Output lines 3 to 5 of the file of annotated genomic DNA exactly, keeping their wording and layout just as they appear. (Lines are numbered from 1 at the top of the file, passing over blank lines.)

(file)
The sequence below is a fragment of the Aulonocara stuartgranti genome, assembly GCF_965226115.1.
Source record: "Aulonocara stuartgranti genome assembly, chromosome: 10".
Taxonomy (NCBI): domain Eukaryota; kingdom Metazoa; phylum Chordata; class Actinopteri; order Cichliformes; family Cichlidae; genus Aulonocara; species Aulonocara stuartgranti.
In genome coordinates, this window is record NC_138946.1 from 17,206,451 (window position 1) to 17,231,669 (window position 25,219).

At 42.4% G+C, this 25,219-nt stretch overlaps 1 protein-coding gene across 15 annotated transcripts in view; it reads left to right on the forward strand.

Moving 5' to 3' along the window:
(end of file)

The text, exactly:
Taxonomy (NCBI): domain Eukaryota; kingdom Metazoa; phylum Chordata; class Actinopteri; order Cichliformes; family Cichlidae; genus Aulonocara; species Aulonocara stuartgranti.
In genome coordinates, this window is record NC_138946.1 from 17,206,451 (window position 1) to 17,231,669 (window position 25,219).

At 42.4% G+C, this 25,219-nt stretch overlaps 1 protein-coding gene across 15 annotated transcripts in view; it reads left to right on the forward strand.